Every so often someone puts out a list of what are said to be the “best” 401(k) plans, based on varied benefits and plan design structure criteria. But for my money, here’s what the best plans do.
Make it easy to start – right.
No matter how well done the materials, the time allotted to education about the options, or the simplicity of the enrollment form(s), signing up for benefits is, for most, a time-consuming, tedious, and somewhat stressful process. There are, of course, individualized factors to be considered, but when it comes to enrolling in your workplace retirement plan, I can’t imagine why any employer would want to subject their workers to anything other than the ability to opt out, or to increase the starting default rate of an automatic enrollment.
Oh, and start that default contribution rate at 6% of pay, not 3%. Surveys indicate that participants aren’t much more likely to opt out at that rate, and you’ll be giving them a better chance to not only maximize the match, but to have a financially secure retirement.
Make it easy to invest.
Things got a lot easier for automatic enrollment programs when the Pension Protection Act of 2006 introduced the concept of the qualified default investment alternative (QDIA), particularly with the embodiment of a target-date fund — although balanced funds, managed accounts, and custom TDFs could all fit the bill as well.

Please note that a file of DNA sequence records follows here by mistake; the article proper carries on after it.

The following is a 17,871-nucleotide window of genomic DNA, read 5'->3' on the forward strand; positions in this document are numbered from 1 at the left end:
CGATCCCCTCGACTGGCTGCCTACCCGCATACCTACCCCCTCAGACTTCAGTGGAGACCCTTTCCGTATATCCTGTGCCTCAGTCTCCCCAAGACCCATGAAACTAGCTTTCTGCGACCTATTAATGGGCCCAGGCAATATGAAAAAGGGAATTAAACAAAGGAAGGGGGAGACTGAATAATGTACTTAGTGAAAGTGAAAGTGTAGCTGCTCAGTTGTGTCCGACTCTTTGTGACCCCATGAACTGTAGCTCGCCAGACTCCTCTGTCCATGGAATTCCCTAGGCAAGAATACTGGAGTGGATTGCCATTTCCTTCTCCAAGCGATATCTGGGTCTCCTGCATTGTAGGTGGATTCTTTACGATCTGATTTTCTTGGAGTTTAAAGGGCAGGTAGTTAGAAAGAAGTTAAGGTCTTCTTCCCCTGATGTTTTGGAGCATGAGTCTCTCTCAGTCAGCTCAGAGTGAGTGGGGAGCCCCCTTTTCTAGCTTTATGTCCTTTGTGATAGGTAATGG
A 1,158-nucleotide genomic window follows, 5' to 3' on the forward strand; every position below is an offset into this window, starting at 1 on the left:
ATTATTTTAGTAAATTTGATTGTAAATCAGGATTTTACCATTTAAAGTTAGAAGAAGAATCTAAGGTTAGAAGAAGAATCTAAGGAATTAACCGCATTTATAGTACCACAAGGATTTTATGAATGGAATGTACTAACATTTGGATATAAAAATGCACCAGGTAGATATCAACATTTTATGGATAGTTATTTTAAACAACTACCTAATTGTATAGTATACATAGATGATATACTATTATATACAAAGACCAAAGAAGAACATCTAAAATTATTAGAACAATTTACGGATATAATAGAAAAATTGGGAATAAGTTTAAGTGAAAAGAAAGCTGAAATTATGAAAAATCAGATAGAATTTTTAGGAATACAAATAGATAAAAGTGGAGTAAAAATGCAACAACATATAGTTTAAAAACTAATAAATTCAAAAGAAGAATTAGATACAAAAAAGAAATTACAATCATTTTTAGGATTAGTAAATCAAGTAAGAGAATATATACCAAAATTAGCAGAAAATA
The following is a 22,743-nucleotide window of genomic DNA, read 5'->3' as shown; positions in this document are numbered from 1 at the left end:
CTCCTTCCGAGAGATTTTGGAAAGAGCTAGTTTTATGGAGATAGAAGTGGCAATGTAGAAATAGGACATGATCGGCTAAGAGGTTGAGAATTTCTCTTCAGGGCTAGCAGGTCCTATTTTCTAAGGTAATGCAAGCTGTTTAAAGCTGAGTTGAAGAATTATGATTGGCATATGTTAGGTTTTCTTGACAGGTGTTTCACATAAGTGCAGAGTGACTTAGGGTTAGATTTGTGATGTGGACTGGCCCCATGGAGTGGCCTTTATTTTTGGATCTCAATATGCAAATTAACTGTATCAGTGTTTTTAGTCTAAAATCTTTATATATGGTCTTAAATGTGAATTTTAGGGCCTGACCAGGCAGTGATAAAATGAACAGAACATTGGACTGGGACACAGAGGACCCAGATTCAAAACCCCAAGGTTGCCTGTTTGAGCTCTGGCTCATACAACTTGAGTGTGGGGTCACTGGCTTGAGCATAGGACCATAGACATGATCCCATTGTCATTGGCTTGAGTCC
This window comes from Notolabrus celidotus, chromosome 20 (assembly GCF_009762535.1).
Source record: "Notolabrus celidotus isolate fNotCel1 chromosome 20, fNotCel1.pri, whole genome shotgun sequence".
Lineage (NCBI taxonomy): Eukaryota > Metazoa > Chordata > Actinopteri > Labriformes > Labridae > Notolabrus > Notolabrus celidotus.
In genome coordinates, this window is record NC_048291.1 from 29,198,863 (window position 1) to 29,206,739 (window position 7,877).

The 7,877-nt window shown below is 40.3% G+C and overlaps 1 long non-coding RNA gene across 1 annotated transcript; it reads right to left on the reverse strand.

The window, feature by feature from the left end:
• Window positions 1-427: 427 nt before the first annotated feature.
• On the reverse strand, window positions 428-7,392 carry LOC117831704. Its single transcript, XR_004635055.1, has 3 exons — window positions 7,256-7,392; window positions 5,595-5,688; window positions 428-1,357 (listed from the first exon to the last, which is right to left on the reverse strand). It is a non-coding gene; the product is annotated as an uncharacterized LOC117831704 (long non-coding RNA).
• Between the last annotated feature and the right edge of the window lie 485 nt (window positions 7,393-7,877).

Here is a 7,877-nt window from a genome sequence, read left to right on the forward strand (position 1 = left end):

Of course, not all TDFs are created equal, and the process of selecting and monitoring those options is not without its fiduciary brambles. Still, the advantages – not only in terms of the simplicity of choice for the participant, but more importantly the ongoing oversight and rebalancing of these portfolios – make them an invaluable way for individual retirement savers to start and stay on the proper course.
Make it easy to increase contributions.
Regardless of the initial deferral rate, at some point – say, after the kids are out of college, or the car is paid off – most individuals should consider a higher rate of savings. One of the dangers of making it so easy/automatic to get started is that people may not know how to change those settings. Look for opportunities to not only remind them of that opportunity, but to direct them to the place/form/link where they can do so.
Make it just a bit hard to get money out before retirement.
Whether they should or not, it seems that most Americans do all, or at least most, of their saving in their workplace retirement plan. And that means that when a financial emergency occurs, many participants are inclined to tap into their 401(k), either as an in-service or a hardship withdrawal, or as a participant loan. In the case of withdrawals, there can be significant tax and penalties that could significantly diminish the amount available for the emergency, while loans – long touted as “borrowing money and repaying interest to yourself,” generally have an impact that, while temporary and sometimes modest, nonetheless have a negative impact on retirement savings.
From time to time, there are those who push to close off pre-retirement access to these funds, addressing what is generally positioned as a “leakage” problem. But common sense dictates that if you tell people they can’t get to this money until they hit retirement age, they are likely to put less money aside in these plans.